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Poem by Thomas Urquhart


Epigrams. The Third Booke. № 44. Age meerly depending on the continuall Flux of time, we have very small reason to boast of a long life, already obtained: or be proud of the hope, hereafter to attaine un∣to it


THe present time doth fly away so fast,
That one can hardly follow't with his mind:
The Praeterit's a time already past:
And seeing the futur's still to come, we find,
Both those being absent, that they are not ours:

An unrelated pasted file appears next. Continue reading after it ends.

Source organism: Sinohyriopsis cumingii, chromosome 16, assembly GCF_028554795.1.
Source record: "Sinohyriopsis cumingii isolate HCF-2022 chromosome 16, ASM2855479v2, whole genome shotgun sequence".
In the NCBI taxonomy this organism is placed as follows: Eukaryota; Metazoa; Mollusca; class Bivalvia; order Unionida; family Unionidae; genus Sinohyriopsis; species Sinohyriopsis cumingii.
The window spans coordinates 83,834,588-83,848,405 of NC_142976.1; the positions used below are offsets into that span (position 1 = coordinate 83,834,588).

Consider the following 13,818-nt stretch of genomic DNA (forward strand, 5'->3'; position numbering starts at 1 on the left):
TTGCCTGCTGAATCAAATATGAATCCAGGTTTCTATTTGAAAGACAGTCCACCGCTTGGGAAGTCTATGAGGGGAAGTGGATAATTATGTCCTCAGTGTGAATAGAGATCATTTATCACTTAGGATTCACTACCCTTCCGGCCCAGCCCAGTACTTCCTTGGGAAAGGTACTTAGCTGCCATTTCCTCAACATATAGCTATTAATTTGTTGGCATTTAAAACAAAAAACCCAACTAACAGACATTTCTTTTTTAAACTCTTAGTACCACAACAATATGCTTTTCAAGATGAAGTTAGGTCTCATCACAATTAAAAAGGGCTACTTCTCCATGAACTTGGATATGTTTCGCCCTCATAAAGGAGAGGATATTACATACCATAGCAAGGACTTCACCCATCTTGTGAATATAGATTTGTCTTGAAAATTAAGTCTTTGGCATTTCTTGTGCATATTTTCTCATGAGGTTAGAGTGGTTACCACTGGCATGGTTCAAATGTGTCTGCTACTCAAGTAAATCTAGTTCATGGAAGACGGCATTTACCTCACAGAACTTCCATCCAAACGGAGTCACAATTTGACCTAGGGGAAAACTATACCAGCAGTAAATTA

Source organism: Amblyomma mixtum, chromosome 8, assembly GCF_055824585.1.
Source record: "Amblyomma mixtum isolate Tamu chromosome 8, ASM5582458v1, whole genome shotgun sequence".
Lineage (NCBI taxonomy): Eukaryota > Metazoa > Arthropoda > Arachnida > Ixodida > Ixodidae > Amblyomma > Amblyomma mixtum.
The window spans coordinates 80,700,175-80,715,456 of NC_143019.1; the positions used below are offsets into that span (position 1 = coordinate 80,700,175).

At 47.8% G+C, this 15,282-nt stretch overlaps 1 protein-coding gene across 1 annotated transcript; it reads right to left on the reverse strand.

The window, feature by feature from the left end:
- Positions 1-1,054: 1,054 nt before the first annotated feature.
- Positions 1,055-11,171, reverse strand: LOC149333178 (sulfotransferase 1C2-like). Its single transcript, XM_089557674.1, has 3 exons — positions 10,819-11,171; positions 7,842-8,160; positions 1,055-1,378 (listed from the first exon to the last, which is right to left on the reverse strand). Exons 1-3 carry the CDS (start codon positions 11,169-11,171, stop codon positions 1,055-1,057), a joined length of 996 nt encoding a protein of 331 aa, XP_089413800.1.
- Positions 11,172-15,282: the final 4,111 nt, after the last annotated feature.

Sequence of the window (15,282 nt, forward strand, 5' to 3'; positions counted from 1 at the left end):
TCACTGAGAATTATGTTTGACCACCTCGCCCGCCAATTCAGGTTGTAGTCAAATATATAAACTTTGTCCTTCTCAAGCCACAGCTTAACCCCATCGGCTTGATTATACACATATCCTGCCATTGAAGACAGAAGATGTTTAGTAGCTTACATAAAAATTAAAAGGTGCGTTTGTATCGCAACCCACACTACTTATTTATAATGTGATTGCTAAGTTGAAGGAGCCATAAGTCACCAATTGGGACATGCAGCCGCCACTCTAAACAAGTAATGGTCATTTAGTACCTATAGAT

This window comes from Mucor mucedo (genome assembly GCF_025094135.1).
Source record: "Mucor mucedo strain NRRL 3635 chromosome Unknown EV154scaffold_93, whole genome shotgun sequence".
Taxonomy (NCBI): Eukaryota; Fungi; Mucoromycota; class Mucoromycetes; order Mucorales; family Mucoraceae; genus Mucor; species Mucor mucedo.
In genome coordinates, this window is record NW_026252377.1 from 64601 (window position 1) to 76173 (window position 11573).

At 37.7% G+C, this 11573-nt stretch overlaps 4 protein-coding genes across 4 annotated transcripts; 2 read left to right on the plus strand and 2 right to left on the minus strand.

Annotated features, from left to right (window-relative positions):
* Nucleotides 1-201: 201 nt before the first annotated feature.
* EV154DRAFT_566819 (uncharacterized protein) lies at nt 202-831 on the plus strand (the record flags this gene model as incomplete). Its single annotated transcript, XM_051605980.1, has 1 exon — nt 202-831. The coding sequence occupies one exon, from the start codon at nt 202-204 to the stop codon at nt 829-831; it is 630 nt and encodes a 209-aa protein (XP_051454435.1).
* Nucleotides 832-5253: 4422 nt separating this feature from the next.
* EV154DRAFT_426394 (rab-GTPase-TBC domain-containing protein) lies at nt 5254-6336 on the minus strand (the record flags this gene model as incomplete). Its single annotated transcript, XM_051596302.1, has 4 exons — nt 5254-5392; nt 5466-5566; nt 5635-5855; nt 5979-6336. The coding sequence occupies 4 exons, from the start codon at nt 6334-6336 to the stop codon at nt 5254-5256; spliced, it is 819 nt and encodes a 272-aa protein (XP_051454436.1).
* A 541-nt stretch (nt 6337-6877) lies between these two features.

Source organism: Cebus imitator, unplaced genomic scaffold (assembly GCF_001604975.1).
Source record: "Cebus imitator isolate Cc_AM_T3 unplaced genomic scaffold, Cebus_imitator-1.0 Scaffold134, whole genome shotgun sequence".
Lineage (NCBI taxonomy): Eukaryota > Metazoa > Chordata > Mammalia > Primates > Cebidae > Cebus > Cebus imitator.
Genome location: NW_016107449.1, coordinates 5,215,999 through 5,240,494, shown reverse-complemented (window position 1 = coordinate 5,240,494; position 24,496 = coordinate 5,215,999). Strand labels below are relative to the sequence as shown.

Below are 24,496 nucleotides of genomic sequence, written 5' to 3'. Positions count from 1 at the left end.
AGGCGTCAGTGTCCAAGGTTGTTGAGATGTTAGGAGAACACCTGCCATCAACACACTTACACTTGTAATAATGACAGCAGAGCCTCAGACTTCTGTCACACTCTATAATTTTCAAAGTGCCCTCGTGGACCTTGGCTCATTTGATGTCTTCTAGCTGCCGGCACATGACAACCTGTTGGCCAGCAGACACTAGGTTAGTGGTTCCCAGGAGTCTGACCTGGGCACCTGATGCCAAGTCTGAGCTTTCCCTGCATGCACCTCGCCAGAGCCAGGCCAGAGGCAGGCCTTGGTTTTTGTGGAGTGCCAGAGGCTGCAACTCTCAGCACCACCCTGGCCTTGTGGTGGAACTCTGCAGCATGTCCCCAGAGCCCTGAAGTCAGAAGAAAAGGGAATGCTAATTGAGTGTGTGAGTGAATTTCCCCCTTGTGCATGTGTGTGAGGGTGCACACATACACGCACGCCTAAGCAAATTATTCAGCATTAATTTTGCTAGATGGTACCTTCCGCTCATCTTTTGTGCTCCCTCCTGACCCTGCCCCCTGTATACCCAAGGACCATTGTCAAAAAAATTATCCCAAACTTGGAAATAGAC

Although they breed to us no meane vexation,
Th'one with the slip'ry thought of ill-spent houres:
And th'other, with a carefull expectation.



Thomas Urquhart


Thomas Urquhart's other poems:
  1. Epigrams. The Second Booke. № 30. That the setled quiet of our mind ought not to be moved at sinister accidents
  2. Epigrams. The First Booke. № 33. The onely true progresse to a blessed life
  3. Epigrams. The Second Booke. № 42. The deserved mutability in the condition of too ambitious men
  4. Epigrams. The Third Booke. № 33. Why our thoughts, all the while we are in this tran∣sitory world, from the houre of our nativity, to the laying downe of our bodies in the grave, should not at any time exspaciat themselves in the broad way of destruction
  5. Epigrams. The First Booke. № 20. Of Negative, and Positive good


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